February 9, 2010 (CAP Newswire) – Blame it on the economic downturn: More and more American states are investigating the possibility of legalizing, regulating, and of course taxing online gambling to add much-needed revenue to their struggling economies.

Florida lawmakers have recently heard an argument for legalizing online poker. “Lobbyists representing the British operator Betfair and the U.S. Poker Players Alliance were among those who attended last Tuesday’s Senate Committee on Regulated Industries hearing on the poker study that was published by the Florida state legislature’s Office … ” writes James Kilsby for GamblingCompliance Ltd.

Kilsby goes on to write that, although the hearing was low-key, “a leading candidate for attorney general appeared to concede that regulation was, at some stage, inevitable.” Given the attorney general’s role as law enforcer, that can be taken to be a good sign. Read Kilsby’s article here.

Meanwhile, Iowa is also making a push to legalize land-based sports betting, which could soon lead to online laws changing in that state as well. New Jersey and Delaware are fighting their own battles to get sports betting fully legalized within their borders despite resistance from the federal government. Maine and Hawaii are considering allowing poker playing at casinos. All of these actions are based on land-based playing but represent individual states attempting to create their own gambling laws, which could easily translate to changes in their Internet gambling laws, as well. Read about Iowa’s situation here; read about Delaware here, New Jersey here, and Maine and Hawaii here.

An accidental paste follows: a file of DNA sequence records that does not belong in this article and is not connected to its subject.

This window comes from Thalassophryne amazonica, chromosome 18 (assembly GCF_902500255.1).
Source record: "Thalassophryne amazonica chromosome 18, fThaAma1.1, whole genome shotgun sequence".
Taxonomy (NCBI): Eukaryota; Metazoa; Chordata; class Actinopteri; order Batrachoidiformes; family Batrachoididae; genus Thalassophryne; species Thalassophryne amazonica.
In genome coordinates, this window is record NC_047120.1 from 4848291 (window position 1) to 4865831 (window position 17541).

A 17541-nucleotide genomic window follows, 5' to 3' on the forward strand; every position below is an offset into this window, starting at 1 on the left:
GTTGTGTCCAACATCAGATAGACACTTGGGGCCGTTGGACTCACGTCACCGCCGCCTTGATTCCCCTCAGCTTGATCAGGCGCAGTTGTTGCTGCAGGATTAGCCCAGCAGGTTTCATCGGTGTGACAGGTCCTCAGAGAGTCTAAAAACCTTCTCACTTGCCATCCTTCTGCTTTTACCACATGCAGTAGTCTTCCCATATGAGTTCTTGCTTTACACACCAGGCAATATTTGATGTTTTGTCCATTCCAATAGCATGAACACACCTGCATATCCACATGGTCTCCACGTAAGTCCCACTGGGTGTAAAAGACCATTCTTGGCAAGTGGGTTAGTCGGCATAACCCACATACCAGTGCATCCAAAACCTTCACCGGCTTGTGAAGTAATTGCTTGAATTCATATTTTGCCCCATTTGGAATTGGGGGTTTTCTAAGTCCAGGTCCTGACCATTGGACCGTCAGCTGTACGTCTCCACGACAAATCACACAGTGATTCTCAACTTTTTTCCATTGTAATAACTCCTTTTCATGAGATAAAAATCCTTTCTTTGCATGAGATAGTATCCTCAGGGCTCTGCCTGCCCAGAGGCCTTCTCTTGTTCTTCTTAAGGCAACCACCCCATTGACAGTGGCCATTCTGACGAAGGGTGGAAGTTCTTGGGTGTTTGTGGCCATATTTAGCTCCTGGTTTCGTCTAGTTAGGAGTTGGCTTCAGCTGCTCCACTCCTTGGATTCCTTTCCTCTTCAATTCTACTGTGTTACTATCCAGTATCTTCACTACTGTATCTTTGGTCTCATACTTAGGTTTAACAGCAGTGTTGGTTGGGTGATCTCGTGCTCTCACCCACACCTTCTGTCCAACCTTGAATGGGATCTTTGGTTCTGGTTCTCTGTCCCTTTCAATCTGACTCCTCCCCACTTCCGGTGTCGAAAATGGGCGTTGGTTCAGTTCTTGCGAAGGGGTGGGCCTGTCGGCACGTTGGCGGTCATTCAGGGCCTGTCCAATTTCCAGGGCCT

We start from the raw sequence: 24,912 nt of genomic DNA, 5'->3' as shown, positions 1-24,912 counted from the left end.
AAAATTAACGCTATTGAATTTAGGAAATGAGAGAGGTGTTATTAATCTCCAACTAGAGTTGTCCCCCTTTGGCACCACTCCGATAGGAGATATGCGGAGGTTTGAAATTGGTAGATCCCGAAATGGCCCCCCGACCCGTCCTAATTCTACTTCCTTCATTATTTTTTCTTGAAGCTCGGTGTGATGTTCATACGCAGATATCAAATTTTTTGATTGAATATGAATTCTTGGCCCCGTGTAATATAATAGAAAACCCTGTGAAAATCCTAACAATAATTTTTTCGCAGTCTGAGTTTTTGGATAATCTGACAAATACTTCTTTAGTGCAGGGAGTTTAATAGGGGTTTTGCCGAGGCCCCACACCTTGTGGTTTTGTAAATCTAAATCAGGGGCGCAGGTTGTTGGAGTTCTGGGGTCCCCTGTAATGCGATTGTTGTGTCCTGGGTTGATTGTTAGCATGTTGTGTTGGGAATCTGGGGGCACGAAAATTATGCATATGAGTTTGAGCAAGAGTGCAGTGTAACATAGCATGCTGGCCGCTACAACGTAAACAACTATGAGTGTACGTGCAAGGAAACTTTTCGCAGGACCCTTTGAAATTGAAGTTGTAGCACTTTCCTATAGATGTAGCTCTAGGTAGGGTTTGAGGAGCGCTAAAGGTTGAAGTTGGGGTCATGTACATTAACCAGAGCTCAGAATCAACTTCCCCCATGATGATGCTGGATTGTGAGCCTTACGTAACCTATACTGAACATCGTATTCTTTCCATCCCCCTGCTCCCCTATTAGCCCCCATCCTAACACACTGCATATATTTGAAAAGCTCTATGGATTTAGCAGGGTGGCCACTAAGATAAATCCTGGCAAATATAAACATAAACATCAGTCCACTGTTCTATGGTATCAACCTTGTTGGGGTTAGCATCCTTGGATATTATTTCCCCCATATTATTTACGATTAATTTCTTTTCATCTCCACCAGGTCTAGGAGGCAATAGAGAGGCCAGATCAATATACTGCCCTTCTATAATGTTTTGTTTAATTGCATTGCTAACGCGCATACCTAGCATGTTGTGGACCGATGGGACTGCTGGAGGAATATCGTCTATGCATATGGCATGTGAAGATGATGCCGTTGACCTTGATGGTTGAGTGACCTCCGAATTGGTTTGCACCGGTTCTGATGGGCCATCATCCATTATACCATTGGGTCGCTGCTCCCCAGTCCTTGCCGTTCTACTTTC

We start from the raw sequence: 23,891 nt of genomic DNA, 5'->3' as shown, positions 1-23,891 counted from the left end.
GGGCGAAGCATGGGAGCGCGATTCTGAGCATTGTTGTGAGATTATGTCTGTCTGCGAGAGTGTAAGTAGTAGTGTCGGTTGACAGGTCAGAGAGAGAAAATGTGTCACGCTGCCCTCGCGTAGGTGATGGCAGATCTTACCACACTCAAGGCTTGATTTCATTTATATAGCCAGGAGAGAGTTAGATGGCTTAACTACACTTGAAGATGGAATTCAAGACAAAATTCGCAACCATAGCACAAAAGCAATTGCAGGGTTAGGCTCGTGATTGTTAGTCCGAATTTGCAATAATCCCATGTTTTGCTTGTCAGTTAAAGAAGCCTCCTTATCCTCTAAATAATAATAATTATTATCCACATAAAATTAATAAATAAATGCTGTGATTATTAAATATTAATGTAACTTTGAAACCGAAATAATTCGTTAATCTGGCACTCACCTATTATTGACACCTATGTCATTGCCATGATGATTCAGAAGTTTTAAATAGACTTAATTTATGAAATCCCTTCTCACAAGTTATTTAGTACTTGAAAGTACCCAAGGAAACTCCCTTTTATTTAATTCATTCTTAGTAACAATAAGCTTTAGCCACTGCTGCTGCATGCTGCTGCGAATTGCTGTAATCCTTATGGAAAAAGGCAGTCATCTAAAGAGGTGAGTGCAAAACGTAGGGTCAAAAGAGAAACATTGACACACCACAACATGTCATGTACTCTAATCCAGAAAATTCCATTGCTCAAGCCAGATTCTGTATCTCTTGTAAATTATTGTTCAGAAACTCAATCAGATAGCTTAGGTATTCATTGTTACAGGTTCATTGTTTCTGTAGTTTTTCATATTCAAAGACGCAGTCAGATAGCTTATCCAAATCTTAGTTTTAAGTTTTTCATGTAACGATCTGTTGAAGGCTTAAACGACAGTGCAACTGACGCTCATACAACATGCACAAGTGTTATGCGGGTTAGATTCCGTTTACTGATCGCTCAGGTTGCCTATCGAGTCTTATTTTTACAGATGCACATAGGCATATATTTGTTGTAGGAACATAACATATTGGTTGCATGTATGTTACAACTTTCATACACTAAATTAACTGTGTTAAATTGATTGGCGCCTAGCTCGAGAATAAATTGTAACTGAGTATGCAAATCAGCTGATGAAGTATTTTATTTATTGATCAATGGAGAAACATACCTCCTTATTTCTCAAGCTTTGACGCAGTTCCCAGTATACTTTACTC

Unfortunately, all this activity comes as California, the state in the forefront of the drive to legalize online gambling within its borders, suffers a significant setback in its efforts.

“Nine tribes in California today asserted their opposition to proposed intrastate Internet poker,” writes Debra Gruszecki at the Desert Sun. “The tribes sent a letter to members of the Senate Governmental Organization committee” to state their opposition to the concept of legalized online gambling, a day before California’s informational hearing on the proposed legal online poker initiative. Read the Desert Sun article here.

The group opposing legal poker in California seems well organized and has even hired a former top aide to Governor Schwarzenegger to help make its case. Read about that here.

On a national level, one of Washington State’s senators, Jim McDermott, who has also been involved in the drive to legalize online gambling throughout the entire country, recently spoke about the wastefulness of not taxing all the online gambling happening during the Super Bowl season. “Unfortunately, while millions of Americans bet on the game, unless they are doing it from a casino in Las Vegas, they are engaged in an activity that Congress has decided is criminal,” McDermott wrote last week, according to Covers.com’s NFL coverage.

“In fact, it’s projected that 99 percent of wagers on the Super Bowl will be placed illegally online or through a bookmaker, where consumers have no legal protections and are left vulnerable to exploitation.” Read the full article here.

More to the point, online gambling has increased the accessibility of wagering on the Super Bowl. McDermott noted that approximately half of the $80-100 billion Americans illegally wagered on the NFL last year was done so online.


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